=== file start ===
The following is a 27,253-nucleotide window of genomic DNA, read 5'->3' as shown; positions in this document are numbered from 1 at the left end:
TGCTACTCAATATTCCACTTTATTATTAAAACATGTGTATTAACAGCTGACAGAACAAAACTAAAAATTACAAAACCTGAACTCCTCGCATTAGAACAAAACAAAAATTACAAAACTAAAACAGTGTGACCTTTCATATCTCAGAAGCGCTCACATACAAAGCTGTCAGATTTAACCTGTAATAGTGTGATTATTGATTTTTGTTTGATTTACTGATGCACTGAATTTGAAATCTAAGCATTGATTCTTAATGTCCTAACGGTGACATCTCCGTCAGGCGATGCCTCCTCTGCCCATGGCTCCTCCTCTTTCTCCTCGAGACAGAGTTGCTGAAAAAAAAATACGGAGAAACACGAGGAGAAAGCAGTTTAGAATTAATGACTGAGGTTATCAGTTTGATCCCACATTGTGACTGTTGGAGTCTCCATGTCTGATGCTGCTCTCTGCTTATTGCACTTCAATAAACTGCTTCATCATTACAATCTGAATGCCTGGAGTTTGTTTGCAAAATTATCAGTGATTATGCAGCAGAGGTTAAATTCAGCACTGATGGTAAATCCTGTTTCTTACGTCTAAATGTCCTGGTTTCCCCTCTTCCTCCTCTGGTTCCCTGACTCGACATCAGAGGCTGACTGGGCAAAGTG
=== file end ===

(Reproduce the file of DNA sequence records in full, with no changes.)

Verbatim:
The following is a 27,253-nucleotide window of genomic DNA, read 5'->3' as shown; positions in this document are numbered from 1 at the left end:
TGCTACTCAATATTCCACTTTATTATTAAAACATGTGTATTAACAGCTGACAGAACAAAACTAAAAATTACAAAACCTGAACTCCTCGCATTAGAACAAAACAAAAATTACAAAACTAAAACAGTGTGACCTTTCATATCTCAGAAGCGCTCACATACAAAGCTGTCAGATTTAACCTGTAATAGTGTGATTATTGATTTTTGTTTGATTTACTGATGCACTGAATTTGAAATCTAAGCATTGATTCTTAATGTCCTAACGGTGACATCTCCGTCAGGCGATGCCTCCTCTGCCCATGGCTCCTCCTCTTTCTCCTCGAGACAGAGTTGCTGAAAAAAAAATACGGAGAAACACGAGGAGAAAGCAGTTTAGAATTAATGACTGAGGTTATCAGTTTGATCCCACATTGTGACTGTTGGAGTCTCCATGTCTGATGCTGCTCTCTGCTTATTGCACTTCAATAAACTGCTTCATCATTACAATCTGAATGCCTGGAGTTTGTTTGCAAAATTATCAGTGATTATGCAGCAGAGGTTAAATTCAGCACTGATGGTAAATCCTGTTTCTTACGTCTAAATGTCCTGGTTTCCCCTCTTCCTCCTCTGGTTCCCTGACTCGACATCAGAGGCTGACTGGGCAAAGTG